Middle-out approaches concurrently combine the best aspects of the traditional top-down and subsystem-level bottom up development methods. But is it enough?
By John Blyler, Affiliate Professor, Portland State Univ.
Systems engineering is taught as a top-down process, but most engineering domains (like EE, ME, etc.) follow a subsystem or component bottom-up approach. Conversely, all but the largest projects in the working world use a middle-out approach, which is a concurrent combination of top-down and bottom-up activities. The benefit of a middle-out approach is that it preserves the top-level requirements and function development with the known requirements and functions from bottom-level system elements.
As a general rule, very few systems are developed from scratch. Typically, most projects add new functionality or upgrades to existing system with legacy components and subsystems. Such activities often require integration with commercial-of-the-shelf (COTS) or IP subsystems. This is the middle-out approach based on the iterative nature of the fundamental systems engineering method.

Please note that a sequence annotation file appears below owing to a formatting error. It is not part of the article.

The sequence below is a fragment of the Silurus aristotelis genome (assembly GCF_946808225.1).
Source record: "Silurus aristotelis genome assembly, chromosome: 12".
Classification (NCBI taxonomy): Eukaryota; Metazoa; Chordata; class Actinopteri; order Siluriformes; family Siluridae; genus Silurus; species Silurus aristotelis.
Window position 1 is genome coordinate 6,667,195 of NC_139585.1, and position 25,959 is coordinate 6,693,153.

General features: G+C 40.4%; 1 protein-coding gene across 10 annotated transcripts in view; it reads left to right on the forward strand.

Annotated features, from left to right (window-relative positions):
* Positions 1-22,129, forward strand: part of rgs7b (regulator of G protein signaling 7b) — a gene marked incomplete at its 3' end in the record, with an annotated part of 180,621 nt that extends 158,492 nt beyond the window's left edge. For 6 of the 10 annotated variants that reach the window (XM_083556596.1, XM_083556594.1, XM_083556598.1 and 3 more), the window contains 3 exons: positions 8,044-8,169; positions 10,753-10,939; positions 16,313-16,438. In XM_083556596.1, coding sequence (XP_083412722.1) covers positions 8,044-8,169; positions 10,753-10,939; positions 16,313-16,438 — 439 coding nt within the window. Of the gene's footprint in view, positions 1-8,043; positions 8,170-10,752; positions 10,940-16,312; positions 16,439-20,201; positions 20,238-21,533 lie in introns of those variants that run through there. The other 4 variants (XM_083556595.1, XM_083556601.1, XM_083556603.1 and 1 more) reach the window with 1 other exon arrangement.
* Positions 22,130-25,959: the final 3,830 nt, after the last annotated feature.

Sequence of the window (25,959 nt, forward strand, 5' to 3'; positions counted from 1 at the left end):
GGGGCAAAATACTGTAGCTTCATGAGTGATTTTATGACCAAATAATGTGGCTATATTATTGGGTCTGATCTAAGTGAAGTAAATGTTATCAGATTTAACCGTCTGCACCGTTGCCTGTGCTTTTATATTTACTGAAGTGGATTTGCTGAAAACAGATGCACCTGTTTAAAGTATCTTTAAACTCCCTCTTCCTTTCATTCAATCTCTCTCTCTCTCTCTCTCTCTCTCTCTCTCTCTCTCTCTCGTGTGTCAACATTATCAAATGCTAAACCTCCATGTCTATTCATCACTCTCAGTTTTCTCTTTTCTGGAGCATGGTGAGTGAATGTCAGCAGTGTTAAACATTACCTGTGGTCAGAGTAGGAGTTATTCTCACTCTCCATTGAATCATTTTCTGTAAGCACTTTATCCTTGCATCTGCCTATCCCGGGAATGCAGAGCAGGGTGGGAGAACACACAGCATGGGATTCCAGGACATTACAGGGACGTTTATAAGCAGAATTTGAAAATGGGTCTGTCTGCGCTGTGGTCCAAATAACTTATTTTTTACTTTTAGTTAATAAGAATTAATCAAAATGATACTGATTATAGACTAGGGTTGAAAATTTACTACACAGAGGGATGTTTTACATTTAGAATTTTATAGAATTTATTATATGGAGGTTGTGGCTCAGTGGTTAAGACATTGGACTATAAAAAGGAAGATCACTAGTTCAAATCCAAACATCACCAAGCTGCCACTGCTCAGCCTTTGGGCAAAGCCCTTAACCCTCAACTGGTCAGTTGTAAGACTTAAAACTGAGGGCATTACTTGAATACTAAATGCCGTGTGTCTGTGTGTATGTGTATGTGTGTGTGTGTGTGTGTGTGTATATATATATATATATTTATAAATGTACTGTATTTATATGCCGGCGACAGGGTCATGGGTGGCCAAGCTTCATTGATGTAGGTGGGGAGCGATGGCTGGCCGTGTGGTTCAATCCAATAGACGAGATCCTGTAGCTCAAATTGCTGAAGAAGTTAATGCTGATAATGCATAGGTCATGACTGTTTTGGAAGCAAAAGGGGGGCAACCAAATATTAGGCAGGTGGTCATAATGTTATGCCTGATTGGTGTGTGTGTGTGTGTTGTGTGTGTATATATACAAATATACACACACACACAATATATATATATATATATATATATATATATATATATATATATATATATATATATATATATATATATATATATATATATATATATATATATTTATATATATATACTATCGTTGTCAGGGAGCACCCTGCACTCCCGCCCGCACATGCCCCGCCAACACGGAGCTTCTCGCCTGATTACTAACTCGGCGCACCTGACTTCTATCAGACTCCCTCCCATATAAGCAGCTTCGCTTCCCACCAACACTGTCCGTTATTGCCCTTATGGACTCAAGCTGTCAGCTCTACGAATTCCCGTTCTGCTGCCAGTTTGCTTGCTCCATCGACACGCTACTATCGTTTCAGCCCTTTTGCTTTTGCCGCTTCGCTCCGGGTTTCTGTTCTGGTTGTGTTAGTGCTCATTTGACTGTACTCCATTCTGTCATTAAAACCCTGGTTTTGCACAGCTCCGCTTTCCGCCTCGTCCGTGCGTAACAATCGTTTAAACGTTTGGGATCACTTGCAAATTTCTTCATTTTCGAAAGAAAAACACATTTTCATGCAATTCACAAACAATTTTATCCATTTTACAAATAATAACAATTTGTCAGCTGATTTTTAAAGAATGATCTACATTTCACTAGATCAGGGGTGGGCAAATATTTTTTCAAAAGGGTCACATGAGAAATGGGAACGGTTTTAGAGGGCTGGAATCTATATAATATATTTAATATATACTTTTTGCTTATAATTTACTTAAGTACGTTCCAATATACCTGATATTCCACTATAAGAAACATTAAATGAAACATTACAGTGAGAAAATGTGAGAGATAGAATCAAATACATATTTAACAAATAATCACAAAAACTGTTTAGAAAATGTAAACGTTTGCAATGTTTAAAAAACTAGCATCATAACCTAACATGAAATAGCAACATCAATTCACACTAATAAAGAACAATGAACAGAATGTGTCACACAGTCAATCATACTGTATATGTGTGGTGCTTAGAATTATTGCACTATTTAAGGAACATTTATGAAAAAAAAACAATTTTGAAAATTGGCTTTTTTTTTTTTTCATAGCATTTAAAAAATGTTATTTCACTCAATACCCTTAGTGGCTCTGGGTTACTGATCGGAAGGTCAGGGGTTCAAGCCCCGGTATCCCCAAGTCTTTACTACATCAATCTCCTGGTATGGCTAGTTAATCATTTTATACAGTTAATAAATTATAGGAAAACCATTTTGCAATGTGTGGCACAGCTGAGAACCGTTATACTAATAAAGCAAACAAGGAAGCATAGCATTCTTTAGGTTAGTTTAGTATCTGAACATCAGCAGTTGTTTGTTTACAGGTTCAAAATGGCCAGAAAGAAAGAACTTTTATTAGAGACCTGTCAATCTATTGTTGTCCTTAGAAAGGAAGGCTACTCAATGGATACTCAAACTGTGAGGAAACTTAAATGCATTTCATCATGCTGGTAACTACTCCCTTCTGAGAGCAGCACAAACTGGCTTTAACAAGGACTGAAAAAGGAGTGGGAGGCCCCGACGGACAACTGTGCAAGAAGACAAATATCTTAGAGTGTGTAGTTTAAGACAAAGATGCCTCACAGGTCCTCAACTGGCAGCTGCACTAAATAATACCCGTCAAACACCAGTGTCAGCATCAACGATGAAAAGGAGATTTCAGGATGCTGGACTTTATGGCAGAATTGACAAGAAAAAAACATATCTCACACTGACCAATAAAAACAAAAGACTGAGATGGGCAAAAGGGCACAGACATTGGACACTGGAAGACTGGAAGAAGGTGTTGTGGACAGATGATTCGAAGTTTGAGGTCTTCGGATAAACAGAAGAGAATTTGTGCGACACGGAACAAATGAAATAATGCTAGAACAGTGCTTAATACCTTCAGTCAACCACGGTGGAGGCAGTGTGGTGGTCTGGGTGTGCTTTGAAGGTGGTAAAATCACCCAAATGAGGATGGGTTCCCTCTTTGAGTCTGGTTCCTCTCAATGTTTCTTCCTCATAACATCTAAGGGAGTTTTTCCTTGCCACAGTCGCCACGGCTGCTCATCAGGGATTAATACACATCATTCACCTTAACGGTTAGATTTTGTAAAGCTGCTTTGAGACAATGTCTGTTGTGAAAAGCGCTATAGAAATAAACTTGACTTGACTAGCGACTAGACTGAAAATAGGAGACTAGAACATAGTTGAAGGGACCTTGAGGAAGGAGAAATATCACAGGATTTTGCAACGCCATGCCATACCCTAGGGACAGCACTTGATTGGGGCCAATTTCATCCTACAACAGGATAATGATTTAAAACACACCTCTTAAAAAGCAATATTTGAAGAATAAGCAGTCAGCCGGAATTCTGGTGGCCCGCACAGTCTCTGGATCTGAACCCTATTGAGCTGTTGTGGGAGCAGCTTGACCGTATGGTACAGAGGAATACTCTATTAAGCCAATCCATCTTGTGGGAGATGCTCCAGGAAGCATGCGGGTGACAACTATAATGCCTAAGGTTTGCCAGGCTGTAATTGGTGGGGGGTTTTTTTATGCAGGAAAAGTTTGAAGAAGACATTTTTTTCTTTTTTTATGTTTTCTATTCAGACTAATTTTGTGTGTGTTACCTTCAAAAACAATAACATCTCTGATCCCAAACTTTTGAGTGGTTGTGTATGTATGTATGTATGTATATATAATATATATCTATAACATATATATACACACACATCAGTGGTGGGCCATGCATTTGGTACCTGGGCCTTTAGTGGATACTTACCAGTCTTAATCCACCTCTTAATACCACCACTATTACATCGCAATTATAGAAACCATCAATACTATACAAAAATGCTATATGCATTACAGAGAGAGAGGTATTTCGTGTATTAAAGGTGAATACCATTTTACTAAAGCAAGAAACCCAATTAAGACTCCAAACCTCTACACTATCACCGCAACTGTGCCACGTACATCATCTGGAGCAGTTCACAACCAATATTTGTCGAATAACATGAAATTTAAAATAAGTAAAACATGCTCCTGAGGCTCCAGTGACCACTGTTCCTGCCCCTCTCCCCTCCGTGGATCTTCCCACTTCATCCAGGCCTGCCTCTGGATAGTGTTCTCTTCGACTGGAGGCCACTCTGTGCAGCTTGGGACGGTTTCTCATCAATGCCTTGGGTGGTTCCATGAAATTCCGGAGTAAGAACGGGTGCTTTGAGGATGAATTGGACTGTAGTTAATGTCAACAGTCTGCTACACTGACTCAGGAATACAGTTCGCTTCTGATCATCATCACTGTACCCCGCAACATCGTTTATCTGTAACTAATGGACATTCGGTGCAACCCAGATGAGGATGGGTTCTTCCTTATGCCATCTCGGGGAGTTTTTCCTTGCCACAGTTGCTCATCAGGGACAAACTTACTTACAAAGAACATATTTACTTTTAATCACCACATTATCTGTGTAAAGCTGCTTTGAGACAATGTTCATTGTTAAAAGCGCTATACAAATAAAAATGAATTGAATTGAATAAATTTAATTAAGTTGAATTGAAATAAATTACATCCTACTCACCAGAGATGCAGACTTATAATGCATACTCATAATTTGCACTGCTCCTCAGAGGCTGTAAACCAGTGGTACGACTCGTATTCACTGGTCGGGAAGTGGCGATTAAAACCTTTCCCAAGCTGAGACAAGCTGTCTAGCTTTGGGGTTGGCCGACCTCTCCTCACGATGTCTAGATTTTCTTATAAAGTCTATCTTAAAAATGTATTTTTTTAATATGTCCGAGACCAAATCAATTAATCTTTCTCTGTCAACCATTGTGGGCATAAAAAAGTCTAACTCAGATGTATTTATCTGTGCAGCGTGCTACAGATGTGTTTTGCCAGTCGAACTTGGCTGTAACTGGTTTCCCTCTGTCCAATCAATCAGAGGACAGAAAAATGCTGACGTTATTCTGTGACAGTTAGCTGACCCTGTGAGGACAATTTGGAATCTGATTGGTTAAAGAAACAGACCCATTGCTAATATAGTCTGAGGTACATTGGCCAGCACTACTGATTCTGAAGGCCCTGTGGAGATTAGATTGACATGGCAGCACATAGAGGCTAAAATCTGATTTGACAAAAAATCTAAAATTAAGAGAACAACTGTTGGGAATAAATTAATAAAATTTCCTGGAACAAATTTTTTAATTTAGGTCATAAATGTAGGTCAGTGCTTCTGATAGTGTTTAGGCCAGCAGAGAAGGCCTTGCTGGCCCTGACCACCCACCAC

I’m working on an update to a systems engineering management text and would greatly appreciate your thoughts on the following questions:
- a) Do you agree that most SE projects in the working world use a middle-out approach? Why or why not?
- b) How do you manage projects from the middle out?
- c) Are the current challenges in the software world between the incorporation of Waterfall and Agile an example of middle-out systems engineering? Why or why not?
- d) Do you have any case studies on middle-out SE, i.e., combining Waterfall and Agilent software development or electronic and chip design projects?
Please respond directly to this post of email me at: firstname.lastname@example.org Thanks and cheers — John